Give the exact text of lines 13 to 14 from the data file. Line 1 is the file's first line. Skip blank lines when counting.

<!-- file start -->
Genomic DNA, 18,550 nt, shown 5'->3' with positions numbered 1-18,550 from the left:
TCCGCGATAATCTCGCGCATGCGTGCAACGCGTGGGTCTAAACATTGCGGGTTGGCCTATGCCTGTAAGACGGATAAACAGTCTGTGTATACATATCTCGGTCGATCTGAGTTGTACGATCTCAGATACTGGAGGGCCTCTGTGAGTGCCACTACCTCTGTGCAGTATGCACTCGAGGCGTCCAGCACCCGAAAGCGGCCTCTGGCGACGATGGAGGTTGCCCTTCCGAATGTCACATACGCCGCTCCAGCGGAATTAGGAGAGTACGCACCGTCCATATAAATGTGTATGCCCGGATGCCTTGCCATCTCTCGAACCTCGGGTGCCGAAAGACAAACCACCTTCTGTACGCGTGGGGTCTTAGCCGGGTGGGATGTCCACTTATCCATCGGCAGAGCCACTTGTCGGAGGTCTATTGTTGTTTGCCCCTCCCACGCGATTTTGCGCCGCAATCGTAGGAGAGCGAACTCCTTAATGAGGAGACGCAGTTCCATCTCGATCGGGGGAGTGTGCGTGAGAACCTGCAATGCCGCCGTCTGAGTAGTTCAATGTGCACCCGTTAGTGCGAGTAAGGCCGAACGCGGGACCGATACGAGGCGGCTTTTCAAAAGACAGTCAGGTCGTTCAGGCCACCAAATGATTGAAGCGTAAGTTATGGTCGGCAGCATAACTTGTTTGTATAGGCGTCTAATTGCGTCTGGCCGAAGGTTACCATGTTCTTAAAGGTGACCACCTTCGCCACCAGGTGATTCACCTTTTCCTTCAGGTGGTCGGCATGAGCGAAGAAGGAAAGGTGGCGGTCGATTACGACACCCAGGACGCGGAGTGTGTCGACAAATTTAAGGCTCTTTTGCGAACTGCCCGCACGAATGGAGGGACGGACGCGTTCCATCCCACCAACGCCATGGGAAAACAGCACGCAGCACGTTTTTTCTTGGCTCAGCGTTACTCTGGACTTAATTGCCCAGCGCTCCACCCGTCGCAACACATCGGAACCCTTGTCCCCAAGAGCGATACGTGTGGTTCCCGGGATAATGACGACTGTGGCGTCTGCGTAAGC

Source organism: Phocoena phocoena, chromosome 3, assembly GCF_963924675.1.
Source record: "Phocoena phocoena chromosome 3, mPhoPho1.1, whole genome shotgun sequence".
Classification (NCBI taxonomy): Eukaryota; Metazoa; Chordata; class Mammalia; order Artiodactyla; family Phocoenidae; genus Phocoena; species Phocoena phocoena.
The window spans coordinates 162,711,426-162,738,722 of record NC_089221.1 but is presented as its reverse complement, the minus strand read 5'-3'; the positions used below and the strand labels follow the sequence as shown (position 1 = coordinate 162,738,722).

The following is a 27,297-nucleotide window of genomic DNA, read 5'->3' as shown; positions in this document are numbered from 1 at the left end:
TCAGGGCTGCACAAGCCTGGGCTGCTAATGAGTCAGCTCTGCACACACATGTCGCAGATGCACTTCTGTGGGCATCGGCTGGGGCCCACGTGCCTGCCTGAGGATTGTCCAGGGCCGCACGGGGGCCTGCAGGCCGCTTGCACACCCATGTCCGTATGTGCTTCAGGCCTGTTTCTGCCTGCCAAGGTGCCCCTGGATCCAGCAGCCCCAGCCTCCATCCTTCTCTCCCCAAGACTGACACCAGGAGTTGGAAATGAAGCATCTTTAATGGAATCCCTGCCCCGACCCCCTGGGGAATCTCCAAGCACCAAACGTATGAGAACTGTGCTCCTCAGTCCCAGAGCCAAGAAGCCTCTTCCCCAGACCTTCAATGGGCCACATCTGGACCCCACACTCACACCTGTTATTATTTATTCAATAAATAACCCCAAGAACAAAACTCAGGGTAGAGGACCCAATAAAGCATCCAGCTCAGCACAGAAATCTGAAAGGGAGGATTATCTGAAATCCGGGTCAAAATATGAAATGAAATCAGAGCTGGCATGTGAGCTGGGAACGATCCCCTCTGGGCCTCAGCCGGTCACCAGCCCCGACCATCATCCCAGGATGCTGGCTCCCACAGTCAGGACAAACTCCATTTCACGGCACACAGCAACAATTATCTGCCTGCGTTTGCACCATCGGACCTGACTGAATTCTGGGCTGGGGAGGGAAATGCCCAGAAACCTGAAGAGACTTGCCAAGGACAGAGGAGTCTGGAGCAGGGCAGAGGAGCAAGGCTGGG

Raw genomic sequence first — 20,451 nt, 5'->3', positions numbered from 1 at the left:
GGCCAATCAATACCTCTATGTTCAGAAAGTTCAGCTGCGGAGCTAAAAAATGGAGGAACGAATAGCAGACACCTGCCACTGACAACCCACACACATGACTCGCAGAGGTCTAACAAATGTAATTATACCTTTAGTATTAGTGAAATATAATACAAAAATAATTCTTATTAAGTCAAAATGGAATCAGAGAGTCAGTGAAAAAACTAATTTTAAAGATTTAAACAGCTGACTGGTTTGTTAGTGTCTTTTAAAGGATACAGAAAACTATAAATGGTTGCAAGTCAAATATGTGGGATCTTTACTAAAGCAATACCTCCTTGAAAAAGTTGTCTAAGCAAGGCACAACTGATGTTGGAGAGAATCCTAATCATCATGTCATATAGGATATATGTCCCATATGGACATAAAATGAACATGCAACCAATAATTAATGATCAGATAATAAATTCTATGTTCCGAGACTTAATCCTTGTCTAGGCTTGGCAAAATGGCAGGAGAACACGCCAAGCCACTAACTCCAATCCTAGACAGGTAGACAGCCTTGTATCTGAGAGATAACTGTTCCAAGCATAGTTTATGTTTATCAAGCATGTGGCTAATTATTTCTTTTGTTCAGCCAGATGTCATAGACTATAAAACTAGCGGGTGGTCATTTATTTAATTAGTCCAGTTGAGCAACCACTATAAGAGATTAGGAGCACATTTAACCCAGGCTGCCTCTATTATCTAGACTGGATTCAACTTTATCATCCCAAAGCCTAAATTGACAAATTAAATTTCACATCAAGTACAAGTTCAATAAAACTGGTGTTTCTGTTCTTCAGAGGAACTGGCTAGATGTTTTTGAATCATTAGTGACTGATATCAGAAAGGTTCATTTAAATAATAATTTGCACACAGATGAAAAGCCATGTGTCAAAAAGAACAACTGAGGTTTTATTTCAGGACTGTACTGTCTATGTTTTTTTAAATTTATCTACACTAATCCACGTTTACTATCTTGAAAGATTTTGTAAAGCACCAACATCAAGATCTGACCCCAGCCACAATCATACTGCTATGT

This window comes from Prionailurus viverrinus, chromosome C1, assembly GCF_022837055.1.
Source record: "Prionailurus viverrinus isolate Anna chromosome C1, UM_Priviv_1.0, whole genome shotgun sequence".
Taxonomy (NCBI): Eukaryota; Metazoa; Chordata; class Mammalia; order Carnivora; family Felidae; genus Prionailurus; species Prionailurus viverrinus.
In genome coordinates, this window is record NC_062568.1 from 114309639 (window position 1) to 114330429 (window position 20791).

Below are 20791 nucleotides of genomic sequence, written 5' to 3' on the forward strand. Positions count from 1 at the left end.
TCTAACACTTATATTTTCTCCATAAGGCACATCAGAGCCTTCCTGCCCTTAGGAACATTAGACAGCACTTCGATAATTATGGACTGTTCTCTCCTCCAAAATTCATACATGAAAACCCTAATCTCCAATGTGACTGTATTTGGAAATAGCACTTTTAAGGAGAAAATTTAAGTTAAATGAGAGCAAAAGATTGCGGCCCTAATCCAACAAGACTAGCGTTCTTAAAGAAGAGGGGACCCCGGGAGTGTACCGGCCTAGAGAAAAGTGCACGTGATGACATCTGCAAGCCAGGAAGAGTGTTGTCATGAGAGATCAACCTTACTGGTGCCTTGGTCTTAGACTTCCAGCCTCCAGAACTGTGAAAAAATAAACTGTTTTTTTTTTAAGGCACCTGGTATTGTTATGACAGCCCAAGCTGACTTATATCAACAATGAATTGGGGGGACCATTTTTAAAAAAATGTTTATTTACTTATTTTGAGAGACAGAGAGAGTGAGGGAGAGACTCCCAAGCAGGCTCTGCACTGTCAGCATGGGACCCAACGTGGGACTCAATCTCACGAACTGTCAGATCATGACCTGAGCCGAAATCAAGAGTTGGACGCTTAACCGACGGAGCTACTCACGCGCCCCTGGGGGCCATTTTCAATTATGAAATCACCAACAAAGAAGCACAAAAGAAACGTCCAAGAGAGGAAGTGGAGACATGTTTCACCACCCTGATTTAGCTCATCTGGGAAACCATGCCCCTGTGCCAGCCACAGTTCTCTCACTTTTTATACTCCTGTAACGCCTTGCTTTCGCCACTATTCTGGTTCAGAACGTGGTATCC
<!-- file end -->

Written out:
Taxonomy (NCBI): Eukaryota; Metazoa; Chordata; class Mammalia; order Carnivora; family Felidae; genus Prionailurus; species Prionailurus viverrinus.
In genome coordinates, this window is record NC_062568.1 from 114309639 (window position 1) to 114330429 (window position 20791).